Lessons learned in the Great Spirit’s garden
A presentation by Peter David, Great Lakes Indian Fish and Wildlife Commission
Wisconsin is one of the few places in the world historically blessed with a relative abundance of Manoomin, or wild rice. This incredibly giving plant holds tremendous cultural and ecological significance yet is facing growing challenges (and challenges growing) over her limited range here in the Badger state. Over the last 35 years, Manoomin has been patiently trying to teach GLIFWC Biologist Peter David about the challenges she faces surviving on the contemporary landscape while sharing some lessons on life that she has accrued over centuries of gracing our rivers and lakes. Peter presents an overview of the ecology of Manoomin and her cultural and ecological significance. He also shares a few lessons he believes wild rice is trying to share with us all, gleaned over his career working with Manoomin.
About Peter David (and Manoomin)
Manoomin (wild rice) is a more-than-human being from the second order of creation in the Ojibwe worldview. Manoomin received her education from the first order and from a millennium of practical, in-the-field experience. Manoomin will be assisted in this presentation by Peter David, a wildlife biologist with the Great Lakes Indian Fish and Wildlife Commission, who assists GLIFWC’s member tribes in implementing their off-reservation, treaty-reserved rights in what is now portions of Wisconsin, Michigan, and Minnesota. He received his education (bachelor’s and master’s degrees in Wildlife Ecology) from UW-Madison, from the tribal elders and members for whom he has worked, and from Manoomin herself.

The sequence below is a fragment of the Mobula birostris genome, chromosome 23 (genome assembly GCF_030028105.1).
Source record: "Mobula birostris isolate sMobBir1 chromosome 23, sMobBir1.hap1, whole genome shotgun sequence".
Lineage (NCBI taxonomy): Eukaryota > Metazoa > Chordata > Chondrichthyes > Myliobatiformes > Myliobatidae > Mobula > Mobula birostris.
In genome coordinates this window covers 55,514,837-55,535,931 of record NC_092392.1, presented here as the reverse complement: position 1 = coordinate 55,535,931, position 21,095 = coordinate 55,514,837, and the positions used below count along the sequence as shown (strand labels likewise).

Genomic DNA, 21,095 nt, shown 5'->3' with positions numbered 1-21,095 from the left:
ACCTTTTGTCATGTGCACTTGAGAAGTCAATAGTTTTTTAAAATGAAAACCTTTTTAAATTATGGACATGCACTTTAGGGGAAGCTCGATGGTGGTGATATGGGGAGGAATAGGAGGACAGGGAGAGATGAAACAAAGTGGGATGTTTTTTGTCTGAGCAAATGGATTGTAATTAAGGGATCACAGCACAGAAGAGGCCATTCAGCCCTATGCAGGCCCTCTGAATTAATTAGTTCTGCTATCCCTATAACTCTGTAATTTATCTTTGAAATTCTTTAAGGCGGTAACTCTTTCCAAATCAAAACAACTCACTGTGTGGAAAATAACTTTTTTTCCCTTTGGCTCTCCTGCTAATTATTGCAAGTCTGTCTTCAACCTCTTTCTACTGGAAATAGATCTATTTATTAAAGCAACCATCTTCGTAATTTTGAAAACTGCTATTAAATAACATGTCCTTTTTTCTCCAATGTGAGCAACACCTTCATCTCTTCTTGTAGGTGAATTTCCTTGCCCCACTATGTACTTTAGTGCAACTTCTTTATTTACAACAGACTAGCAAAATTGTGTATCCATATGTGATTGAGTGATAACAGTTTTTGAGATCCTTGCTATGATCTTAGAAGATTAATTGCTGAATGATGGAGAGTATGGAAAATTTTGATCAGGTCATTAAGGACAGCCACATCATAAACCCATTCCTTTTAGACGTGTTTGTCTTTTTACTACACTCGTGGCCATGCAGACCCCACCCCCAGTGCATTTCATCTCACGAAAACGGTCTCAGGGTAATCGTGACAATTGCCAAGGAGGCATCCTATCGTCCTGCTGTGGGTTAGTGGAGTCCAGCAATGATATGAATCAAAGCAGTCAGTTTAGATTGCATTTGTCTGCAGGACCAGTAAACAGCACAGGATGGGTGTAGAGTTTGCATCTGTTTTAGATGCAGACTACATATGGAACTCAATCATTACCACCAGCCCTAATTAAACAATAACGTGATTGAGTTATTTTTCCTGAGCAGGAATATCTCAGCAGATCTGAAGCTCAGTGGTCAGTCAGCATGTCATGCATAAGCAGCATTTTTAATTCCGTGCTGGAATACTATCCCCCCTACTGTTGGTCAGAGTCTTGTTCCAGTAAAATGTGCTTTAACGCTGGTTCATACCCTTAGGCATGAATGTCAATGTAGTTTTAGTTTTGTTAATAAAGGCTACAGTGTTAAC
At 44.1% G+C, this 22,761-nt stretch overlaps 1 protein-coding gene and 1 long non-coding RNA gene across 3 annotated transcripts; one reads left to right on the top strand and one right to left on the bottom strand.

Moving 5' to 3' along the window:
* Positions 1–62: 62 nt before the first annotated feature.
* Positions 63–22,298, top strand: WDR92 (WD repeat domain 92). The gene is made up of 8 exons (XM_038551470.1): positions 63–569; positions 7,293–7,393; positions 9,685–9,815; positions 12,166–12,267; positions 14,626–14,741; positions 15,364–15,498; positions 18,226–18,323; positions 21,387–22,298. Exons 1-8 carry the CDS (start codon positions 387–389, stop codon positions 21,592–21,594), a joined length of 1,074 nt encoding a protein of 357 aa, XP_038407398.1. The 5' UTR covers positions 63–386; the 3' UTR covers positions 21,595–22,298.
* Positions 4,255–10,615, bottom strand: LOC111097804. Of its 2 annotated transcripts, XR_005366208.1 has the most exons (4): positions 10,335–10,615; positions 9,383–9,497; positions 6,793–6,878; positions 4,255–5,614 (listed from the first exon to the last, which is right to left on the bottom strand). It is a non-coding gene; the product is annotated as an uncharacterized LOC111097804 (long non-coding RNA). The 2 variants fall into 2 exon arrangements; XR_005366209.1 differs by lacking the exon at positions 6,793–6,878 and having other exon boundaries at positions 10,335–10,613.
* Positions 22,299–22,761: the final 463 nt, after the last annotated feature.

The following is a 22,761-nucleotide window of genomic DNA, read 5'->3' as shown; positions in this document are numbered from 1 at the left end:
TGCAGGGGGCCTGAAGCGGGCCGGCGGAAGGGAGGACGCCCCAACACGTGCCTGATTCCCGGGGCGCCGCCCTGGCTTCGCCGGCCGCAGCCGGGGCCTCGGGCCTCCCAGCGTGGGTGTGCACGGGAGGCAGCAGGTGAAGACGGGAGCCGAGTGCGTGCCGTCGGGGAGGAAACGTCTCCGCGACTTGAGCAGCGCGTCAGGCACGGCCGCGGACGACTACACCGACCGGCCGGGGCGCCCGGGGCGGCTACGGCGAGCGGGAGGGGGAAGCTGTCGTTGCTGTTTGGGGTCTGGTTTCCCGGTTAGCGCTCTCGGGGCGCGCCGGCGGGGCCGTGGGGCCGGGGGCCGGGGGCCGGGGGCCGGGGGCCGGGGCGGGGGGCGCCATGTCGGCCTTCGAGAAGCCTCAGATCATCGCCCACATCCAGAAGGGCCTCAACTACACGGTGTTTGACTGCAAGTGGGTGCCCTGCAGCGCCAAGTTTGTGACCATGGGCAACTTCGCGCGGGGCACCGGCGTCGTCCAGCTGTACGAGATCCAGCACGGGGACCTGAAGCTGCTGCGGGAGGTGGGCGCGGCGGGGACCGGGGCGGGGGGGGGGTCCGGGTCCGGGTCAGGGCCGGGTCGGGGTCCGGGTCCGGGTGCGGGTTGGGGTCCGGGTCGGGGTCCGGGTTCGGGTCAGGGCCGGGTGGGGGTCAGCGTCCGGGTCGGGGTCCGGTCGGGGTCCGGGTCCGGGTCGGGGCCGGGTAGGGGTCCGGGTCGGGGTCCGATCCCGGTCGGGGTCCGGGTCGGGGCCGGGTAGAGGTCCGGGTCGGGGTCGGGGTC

Recorded on February 16, 2022:
Wetland Coffee Break: Restoring wild rice in Green Bay west shore coastal wetlands